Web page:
Public service vehicle (PSV) operators are up in arms again over what they consider to be unnecessary actions being taken against them by police officers.
More than two years after they complained that lawmen were reporting them for working from Fairchild Street even though the Constitutional River Terminal (CRT) was closed, PSV workers say the same thing is happening again, this time behind the Bridge Street Mall.
However, Director of the Transport Authority, Ruth Holder told Barbados TODAY that although the CRT remains open until 8 p.m. from Monday to Saturday, PSV operators still insist on leaving the terminal to pick up passengers before it closes.
Both the Alliance Owners of Public Transport (AOPT) and the Association of Public Transport Operators (APTO) are calling for something to be done to address the situation.
Back in 2019, following a similar occurrence, a temporary bus stop was erected on Fairchild Street where PSVs could load and offload passengers.
However, that bus stop has since been removed, leaving PSV operators with nowhere to dock after hours.
AOPT’s communications, information and marketing officer Mark Haynes told Barbados TODAY there was a need to “go back to the drawing board” and he called for a meeting with the relevant authorities.
“We have dealt with this matter before and we think it is something that we have to go back to the drawing board on or further push Government to move with alacrity and look at the situation so that the workers will not be disadvantaged,” Haynes said.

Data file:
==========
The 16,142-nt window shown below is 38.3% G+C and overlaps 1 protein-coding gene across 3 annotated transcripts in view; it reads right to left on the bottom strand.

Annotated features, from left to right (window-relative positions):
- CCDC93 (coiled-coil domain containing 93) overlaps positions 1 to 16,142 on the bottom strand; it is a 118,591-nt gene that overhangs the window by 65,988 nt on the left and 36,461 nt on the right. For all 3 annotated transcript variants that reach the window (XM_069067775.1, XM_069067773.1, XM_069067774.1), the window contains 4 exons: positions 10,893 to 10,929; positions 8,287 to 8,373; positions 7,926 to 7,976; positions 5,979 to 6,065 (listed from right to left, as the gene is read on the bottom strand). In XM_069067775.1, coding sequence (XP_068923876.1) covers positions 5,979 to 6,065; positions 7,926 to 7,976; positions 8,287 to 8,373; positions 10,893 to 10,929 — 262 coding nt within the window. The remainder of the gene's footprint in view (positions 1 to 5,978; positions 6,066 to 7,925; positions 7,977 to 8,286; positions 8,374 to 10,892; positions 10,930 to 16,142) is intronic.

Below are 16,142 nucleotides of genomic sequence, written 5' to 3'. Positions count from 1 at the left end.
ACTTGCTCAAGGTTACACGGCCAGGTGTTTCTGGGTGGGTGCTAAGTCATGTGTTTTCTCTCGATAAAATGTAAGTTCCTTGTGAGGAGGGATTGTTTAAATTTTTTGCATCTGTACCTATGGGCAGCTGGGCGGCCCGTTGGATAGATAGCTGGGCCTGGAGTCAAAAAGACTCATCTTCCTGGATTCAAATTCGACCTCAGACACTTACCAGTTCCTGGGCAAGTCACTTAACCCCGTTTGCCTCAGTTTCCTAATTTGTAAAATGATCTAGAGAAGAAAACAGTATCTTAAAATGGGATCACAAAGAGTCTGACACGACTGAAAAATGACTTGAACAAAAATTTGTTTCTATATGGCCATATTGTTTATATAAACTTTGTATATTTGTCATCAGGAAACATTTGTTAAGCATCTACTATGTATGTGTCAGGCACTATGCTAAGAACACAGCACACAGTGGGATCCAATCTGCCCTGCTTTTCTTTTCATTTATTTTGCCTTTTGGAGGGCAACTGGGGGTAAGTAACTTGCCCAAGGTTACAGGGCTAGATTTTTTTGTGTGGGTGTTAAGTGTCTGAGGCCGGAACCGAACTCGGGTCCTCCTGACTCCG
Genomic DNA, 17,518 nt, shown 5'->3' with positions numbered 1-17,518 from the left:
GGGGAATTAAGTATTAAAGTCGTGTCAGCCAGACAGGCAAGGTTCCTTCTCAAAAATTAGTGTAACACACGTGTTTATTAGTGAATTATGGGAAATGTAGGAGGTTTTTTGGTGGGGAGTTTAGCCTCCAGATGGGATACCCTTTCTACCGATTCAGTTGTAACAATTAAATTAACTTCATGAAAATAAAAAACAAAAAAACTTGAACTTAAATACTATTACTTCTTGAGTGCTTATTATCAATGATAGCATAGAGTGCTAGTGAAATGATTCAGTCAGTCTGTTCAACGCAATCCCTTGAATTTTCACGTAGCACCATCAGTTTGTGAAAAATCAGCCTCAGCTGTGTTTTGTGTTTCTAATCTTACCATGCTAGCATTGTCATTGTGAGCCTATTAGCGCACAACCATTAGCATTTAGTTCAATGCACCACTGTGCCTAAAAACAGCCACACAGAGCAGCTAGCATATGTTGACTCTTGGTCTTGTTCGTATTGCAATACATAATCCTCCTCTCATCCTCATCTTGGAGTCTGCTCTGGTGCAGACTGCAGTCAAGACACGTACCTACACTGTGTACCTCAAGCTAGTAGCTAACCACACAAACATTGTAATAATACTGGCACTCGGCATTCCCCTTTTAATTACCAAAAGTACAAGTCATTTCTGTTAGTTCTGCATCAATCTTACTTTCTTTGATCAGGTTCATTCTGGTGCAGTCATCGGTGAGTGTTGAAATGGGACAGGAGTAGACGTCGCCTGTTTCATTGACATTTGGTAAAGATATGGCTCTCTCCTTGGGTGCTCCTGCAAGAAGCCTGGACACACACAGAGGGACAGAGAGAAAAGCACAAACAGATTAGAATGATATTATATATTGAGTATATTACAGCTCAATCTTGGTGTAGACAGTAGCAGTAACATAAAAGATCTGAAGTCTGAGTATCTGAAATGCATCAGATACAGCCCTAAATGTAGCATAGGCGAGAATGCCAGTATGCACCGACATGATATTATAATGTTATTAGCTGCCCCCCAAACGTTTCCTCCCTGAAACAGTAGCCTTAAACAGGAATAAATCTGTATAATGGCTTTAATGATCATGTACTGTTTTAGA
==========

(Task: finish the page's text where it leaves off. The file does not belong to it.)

Meanwhile, chairman of APTO Kenny Best explained that he had already put forward a proposal to solve the problem.
He said because commuters did not like going into the CRT at night because they felt unsafe walking the dark area leading to the terminal, he had suggested that a bridge be built from the area of River Road leading directly into the CRT.
“I am advocating for the Government to put a bridge that will come from over by NASSCO into the CRT, allow the CRT to open later at night to give the people who are afraid to walk through the shanty town another path, because they wouldn’t have to be over there. That is the solution to the issue,” Best said.
But Holder insisted that the PSV operators were leaving the CRT to operate illegally by choice.
“I joined the Transport Authority in 2020 and at that point in time, the CRT used to close at 11. However, after 6 p.m. we hardly had any usage of the terminal so we made a decision to close the terminal at 8 p.m. It still closes at 8 p.m. and the only day it closes at 6 p.m. is on Sunday and holidays.
“But what you do see happening is that you have a lot of PSVs plying from Fairchild Street some evenings from as early as 5 p.m. The terminal is still open at that time but what they will do is go down there and say that the terminal is closed, but it is open until 8 p.m.,” Holder pointed out.
She said while she could not speak to commuters’ complaints of feeling unsafe while walking to the terminal, she said once the PSVs continued to move behind Bridge Street Mall there was no reason for people to walk to the terminal in any case.
Police public relations officer, Acting Inspector Rodney Inniss told Barbados TODAY that officers could not be blamed for doing their job.
He said it was their job to maintain order and uphold the law.
Inniss said if PSV workers wanted to operate at another location they had to lobby the Transport Authority and the Ministry of Transport and Works.
“Police are employed to enforce the law and if they [PSV operators] don’t have systems to suit them that has to be raised with the Transport Authority and the MTW and those other entities, but you can’t really put the blame on the police officers who are doing law enforcement,” Inniss contended.